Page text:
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Am J Physiol. 1995 Jul;269(1 Pt 2):R7-14.

Effects of duodenal and distal ileal infusions of glucose and oleic acid on meal patterns in rats.

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Veterans Affairs Medical Center, Omaha 68105, USA.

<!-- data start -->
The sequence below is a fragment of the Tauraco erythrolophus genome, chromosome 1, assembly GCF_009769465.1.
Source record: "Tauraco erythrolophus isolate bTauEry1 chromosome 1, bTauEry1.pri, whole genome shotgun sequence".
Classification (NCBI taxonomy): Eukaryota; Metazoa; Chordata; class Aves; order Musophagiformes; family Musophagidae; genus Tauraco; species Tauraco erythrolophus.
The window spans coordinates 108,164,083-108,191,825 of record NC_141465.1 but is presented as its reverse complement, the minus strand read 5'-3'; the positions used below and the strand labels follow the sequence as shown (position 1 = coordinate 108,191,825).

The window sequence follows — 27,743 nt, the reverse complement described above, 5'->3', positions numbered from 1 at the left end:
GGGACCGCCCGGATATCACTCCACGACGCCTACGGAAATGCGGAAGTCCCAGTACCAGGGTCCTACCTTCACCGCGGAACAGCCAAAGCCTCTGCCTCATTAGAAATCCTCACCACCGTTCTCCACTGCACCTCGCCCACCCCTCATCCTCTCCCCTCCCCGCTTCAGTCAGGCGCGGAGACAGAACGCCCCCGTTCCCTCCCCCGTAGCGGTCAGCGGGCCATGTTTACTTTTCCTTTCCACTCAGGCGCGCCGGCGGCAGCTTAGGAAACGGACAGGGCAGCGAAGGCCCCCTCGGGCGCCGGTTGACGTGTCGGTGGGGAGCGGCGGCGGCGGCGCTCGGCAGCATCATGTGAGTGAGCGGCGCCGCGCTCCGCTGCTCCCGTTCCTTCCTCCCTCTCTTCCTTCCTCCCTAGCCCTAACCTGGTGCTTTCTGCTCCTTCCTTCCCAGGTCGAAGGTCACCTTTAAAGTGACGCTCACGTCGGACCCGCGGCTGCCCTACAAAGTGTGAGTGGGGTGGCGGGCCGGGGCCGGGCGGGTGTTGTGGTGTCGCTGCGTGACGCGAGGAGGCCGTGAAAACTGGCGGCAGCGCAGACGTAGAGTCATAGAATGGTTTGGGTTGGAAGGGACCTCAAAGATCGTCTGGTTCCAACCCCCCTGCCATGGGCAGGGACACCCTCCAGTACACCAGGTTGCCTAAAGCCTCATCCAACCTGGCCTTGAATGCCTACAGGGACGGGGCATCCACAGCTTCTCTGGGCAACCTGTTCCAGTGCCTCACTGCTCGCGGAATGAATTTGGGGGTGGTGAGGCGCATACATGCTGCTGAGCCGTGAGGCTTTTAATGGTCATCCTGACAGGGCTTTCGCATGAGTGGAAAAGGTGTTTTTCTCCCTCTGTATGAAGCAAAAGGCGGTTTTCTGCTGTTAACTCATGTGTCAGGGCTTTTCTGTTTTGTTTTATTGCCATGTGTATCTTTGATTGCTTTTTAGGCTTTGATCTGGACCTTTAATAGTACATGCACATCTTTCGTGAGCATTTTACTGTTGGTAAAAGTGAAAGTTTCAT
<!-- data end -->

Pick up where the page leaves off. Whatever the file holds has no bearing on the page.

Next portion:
The mechanisms mediating the anorexic effects of nutrients in the proximal and distal small intestine are not clearly understood. We determined the dose-dependent effects of duodenal and distal ileal infusions of glucose and oleic acid on meal patterns in ad libitum feeding rats. Rats with cannulas in both the duodenum and ileum received a 2-h infusion of glucose (0, 800, 1,600, 3,200, 6,400, or 12,800 mumol/h) or oleic acid (0, 48, 240, 640, or 1,280 mumol/h) into the duodenum or ileum at the start of the dark period, and meal patterns were monitored for 4 h. Cumulative food intake was inhibited dose dependently by ileal as well as duodenal infusion of both glucose and oleic acid. Ileal glucose was more inhibitory than duodenal glucose, whereas duodenal oleic acid was more inhibitory than ileal oleic acid. Duodenal glucose and oleic acid inhibited feeding by decreasing meal frequency; ileal oleic acid decreased only meal size, whereas ileal glucose reduced both meal size and frequency. We interpret these results to suggest that ileal oleic acid and glucose suppress feeding by different mechanisms and that these mechanisms differ from those mediating the anorexic responses to oleic acid and glucose in the duodenum.

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